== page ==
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Royal Coronation: Sacred waters

The historic ceremonies of the Royal Coronation of His Majesty King Maha Vajiralongkorn Bodindradebayavarangkun that will unfold today began months ago. The earliest process in the preparation for the Royal Coronation Ceremony was to collect waters from different important sources and then consecrate and combine them for use in the Royal Purification and Anointment Ceremonies during the Royal Coronation Ceremony.

Culture
By The Phuket News

Saturday 4 May 2019, 10:00AM


Governor Phakaphong carries the Kan Tor royal ceramic urn containing the sacred water, which was drawn from the well at Wat Chalong on April 6.

Governor Phakaphong carries the Kan Tor royal ceramic urn containing the sacred water, which was drawn from the well at Wat Chalong on April 6.

On April 6, 2019, across the nation was the gathering of waters to be blessed and used for the sacred water in the Royal Coronation Ceremony. This process took place in all 76 provinces, with consecration rites for the collected waters held at major temples in respective provinces for the following two days.

In Phuket, sacred water was drawn from the well at Wat Chalong, officially called Wat Chaiyathararam, because the temple well was dug during the time when the deeply revered Phra Visutthiwongsajarn Yanmunee (better known as the historical figure Luang Por Chaem) was abbot.

Many local people believe that the well is sacred and that its water is able to heal people. This same well was also used for the Royal Coronation ceremony for King Bhumibol Adulyadej (Rama IX).

At 11:52am that day, Phuket Governor Phakaphong Tavipatana led the ceremony by drawing water from the well and pouring it into a five-litre golden bowl called a Kan Sakon.

The Kan Sakon lid was then closed and covered with a blessed white cloth tied with a white ribbon. The water was then carried by procession to Wat Prathong in Thalang.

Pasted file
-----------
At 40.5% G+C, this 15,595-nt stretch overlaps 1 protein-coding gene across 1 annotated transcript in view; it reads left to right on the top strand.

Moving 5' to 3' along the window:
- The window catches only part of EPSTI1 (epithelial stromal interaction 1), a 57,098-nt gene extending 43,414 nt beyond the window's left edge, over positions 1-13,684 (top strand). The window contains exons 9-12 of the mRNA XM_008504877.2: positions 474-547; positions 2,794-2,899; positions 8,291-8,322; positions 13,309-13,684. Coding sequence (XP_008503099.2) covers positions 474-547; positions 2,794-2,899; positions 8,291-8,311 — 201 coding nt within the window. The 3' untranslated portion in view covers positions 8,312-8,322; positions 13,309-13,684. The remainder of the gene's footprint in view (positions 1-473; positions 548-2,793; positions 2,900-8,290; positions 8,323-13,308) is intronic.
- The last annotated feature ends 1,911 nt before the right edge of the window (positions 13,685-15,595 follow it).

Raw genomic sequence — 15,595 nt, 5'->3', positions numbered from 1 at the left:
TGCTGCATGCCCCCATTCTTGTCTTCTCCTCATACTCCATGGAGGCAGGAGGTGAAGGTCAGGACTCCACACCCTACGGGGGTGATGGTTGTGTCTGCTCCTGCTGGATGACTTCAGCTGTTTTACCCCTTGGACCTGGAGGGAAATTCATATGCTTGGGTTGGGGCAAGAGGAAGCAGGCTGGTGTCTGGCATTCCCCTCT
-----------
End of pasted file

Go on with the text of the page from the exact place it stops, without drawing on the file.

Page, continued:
The water remained at Wat Prathong for two days of blessing ceremonies, until 1pm on April 9. During the ceremonies, the Governor decanted water from the Kan Sakon into a Kan Tor – a royal ceramic urn handmade especially for the Royal Coronation of His Majesty King Maha Vajiralongkorn.

At 5pm that day, the Governor and his entourage and police escort departed the temple by motorcade, accompanying the water all the way to Royal Palace in Bangkok. Governors in other provinces performed the same rituals and departed their respective revered temples at the same time, though arriving in the capital over the next two days (April 10-11).

On April 12, from 1pm to 2:09pm, the Bangkok Metropolitan Administration performed a water consecration rite at Ho Sattrakhom in the Grand Palace and transferred the consecrated water to the Ministry of Interior to combine it with waters from the provinces.

On April 18 at 5:30pm, the waters from 76 provinces and Bangkok were combined and taken from the Ministry of Interior to be blessed through another consecration rite at Wat Suthat, one of Bangkok’s oldest and most important temples.

On April 19, at 7:30am, the sacred water was taken by procession from Wat Suthat to be kept at the ubosot of the Temple of the Emerald Buddha, awaiting its use in the performing of Royal Ablutions

The Royal Purification Ceremony is called the “Song Phra Muratha Bhisek”. “Muratha Bhisek” refers to the action of pouring holy water over the head of the King, called Ablution. The whole terminology of “Song Phra Muratha Bhisek” means to offer the sovereignty to a person. According to Brahmanism, before the beginning of any other ritual procedures of the coronation ceremony, the person must be purified through the Ablution.

The water used for Ablution is a mixture of many sacred waters. These waters come from the five main rivers in India and also from Thailand, called the “Bencha Suttha Khongkha”, as well as water drawn from four Sacred Ponds, or Sa in Thai: Sa Ket, Sa Kaeo, Sa Khongkha and Sa Yamuna from Suphanburi.

The “Bencha Suttha Khongkha” river waters, or the Five Pure Streams of Ganga, are used so as to follow the belief in the use of the sacred water from the five main streams from South Asia or Chomphu Thawip in Thai.

The five rivers in Thailand from which water is drawn are the Bang Pakong River in Nakhon Nayok, the Pasak River in Saraburi, the Chao Phraya River, Ratchaburi River in Samut Songkram and the Phetchaburi River.

They are combined purified water taken from various sacred places within the Royal Kingdom, including Phuket, for use in the ceremony.

Also now used in the Ablution Ceremony is the holy water from the Buddhist Chanting Ceremony of the Phra Paritra Suttas session prepared yesterday (May 3).

 

 

 

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